After months of negotiations, Lea Fastow pleads guilty to helping her husband hide money swindled from the energy company.
HOUSTON - The wife of former Enron finance chief Andrew Fastow pleaded guilty Thursday to helping her husband hide some of his ill-gotten gains and was sentenced to the maximum of one year in prison.
The plea came after months of legal wrangling in which the Fastows' lawyers sought to minimize Lea Fastow's time away from their two young children.
U.S. District Judge David Hittner turned aside pleas to give Lea Fastow only a few months in prison on the misdemeanor charge of filing a false tax form.
Several of Lea Fastow's supporters wept in the courtroom as she was sentenced. She began crying after the judge left the room.
"I've made errors in judgment I will always regret for the rest of my life," she told the judge. "But I can't undo the past. I am only able to do what is right now."
Lea Fastow, 42, was a former assistant treasurer at Enron, but the case involved only her role in her and her husband's tax filings. She has admitted hiding his ill-gotten income from the government by disguising it as gifts.
Her case was part of a deal that included a plea agreement for her husband. He pleaded guilty in January to two counts of conspiracy, admitting to running a complex web of schemes and partnerships designed to make Enron appear financially healthy while enriching himself at the company's expense.
He agreed to relinquish nearly $24-million in cash and property, serve the maximum 10-year prison sentence and help prosecutors pursue other cases. His help led to indictments of former Enron chief executive Jeffrey Skilling and former Enron top accountant Richard Causey.
Enron imploded into bankruptcy in late 2001 amid a series of questionable financial transactions. The collapse cost thousands their jobs and erased the investments of thousands more who owned its stock.
Lea Fastow had originally pleaded guilty to a felony tax crime in January, in exchange for a sentence of five months in prison and five months of home confinement. The Fastows have two young sons.
Hittner rejected the plea agreement, saying he wanted to consider the 10 to 16 months called for by federal sentencing guidelines.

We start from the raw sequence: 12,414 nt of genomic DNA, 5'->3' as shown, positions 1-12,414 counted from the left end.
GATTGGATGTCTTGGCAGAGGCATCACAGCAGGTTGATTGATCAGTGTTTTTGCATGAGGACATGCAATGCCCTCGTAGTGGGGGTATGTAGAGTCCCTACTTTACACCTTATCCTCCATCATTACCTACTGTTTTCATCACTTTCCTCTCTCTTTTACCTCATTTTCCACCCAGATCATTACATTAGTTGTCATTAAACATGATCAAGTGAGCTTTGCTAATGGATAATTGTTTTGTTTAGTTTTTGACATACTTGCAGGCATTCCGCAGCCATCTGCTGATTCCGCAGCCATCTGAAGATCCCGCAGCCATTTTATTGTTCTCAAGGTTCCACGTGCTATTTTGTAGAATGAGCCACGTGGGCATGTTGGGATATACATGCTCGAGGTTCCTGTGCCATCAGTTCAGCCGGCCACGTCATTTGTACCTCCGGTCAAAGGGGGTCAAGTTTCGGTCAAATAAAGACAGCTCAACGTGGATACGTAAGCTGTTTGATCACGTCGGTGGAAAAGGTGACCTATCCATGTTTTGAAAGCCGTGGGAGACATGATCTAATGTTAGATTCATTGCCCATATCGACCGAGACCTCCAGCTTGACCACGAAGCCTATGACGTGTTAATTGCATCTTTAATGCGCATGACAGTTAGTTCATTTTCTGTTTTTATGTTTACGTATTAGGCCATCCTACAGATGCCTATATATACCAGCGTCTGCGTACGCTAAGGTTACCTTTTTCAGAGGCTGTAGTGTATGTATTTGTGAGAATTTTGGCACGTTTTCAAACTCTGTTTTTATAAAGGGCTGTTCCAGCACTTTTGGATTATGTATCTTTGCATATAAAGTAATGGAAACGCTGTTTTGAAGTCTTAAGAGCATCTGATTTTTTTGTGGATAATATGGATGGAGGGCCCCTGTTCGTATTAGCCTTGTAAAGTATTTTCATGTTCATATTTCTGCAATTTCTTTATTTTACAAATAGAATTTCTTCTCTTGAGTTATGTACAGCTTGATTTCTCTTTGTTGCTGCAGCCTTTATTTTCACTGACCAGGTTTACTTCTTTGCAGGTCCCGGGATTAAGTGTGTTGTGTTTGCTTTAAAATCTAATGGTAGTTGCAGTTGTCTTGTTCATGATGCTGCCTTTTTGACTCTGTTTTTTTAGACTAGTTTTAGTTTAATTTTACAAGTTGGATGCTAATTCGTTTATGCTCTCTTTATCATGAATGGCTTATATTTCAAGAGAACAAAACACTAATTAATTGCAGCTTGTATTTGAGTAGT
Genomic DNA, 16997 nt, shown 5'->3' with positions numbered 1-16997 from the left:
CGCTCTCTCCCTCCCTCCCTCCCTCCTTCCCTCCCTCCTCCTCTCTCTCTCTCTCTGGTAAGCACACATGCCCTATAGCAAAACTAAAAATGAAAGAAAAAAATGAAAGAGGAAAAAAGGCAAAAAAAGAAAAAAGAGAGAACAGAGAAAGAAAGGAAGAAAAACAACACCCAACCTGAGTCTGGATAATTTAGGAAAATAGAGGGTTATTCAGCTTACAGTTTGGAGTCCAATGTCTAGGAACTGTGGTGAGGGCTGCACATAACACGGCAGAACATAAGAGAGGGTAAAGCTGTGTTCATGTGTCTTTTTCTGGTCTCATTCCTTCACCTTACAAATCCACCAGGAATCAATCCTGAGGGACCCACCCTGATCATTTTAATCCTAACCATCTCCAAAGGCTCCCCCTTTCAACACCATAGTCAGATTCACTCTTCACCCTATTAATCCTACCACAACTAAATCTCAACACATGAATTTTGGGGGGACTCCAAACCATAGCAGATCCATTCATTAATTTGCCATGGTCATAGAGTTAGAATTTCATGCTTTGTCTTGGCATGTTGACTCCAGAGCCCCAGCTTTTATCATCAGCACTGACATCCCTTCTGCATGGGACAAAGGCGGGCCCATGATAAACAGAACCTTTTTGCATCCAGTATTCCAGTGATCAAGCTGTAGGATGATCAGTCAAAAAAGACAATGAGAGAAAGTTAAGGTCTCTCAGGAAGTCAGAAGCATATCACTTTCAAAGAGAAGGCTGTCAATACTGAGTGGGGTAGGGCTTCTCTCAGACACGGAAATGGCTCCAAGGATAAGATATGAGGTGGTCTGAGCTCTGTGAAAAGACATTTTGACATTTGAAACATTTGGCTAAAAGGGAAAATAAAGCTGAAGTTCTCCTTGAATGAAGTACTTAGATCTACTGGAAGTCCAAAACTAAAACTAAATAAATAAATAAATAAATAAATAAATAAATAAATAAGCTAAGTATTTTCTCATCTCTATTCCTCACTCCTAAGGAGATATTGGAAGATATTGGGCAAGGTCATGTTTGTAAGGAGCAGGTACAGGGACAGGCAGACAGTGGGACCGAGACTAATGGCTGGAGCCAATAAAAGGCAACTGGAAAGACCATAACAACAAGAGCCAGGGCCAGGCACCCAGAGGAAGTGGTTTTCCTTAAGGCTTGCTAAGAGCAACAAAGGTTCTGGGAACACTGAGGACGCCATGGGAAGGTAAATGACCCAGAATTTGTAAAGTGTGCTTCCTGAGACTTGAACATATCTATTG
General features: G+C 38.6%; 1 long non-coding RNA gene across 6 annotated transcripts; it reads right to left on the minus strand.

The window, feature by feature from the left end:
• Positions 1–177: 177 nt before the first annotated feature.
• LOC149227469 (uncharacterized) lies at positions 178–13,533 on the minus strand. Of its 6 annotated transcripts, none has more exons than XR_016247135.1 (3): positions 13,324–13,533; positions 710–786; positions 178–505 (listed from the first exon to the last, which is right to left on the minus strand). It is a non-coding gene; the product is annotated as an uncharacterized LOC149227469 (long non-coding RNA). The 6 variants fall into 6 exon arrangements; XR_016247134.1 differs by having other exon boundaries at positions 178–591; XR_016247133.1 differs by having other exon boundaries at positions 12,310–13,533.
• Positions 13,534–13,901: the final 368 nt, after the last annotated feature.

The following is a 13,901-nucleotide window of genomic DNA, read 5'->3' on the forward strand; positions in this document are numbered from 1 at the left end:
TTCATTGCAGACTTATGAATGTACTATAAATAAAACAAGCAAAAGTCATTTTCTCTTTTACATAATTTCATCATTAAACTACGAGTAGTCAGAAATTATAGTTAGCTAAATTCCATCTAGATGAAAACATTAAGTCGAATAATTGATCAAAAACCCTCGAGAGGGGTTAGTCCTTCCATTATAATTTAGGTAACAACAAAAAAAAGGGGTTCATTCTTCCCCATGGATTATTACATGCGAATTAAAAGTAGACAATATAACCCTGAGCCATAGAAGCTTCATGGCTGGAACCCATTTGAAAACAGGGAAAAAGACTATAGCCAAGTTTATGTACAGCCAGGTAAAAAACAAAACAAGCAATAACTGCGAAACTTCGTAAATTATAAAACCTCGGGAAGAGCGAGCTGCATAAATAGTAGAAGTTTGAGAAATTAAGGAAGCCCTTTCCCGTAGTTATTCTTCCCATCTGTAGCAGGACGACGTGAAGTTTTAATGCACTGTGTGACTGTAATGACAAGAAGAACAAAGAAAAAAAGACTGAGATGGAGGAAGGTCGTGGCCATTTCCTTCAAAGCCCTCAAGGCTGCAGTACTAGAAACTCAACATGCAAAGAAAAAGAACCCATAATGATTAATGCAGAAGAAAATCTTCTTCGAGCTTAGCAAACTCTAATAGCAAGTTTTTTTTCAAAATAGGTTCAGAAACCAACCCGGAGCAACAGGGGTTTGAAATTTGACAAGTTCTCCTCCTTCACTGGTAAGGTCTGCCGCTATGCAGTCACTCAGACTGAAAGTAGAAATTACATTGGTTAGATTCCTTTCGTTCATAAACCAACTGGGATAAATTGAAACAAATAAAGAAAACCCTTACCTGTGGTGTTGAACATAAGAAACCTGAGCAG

Hittner scheduled a trial to begin June 2 on six felony charges, but prosecutors wiped out those counts last week and filed the single misdemeanor charge in exchange for her guilty plea. The misdemeanor charge meant the most she could serve is one year.
Hittner said replacing the felony charges with a single misdemeanor "might be seen as a blatant manipulation of the federal justice system, and is of considerable concern to this court."
Linda Lacewell, a prosecutor with the Justice Department's Enron Task Force, said closing out the Fastows' cases "enables us to go forward up the chain in the company."
"We do not minimize the seriousness of the crime," Lacewell said. "We do not do this lightly. We do it rarely."
Prosecutors supported a 10-month sentence split between prison and home confinement. "The judge disagreed. He had absolute discretion to impose 12 months," said Andrew Weissmann, chief of the Enron Task Force.
As he asked for leniency, Mike DeGeurin, Lea Fastow's lawyer, emphasized his client's role in securing Andrew Fastow's guilty plea.
"While he's standing there ready to take them on," DeGeurin said of Andrew Fastow, his wife was telling him to "put your weapons down. We'll get through this."'
The judge gave Lea Fastow no fine but placed her on a year of supervised release once the sentence is completed. She remains free until she is given a date to report to a federal prison.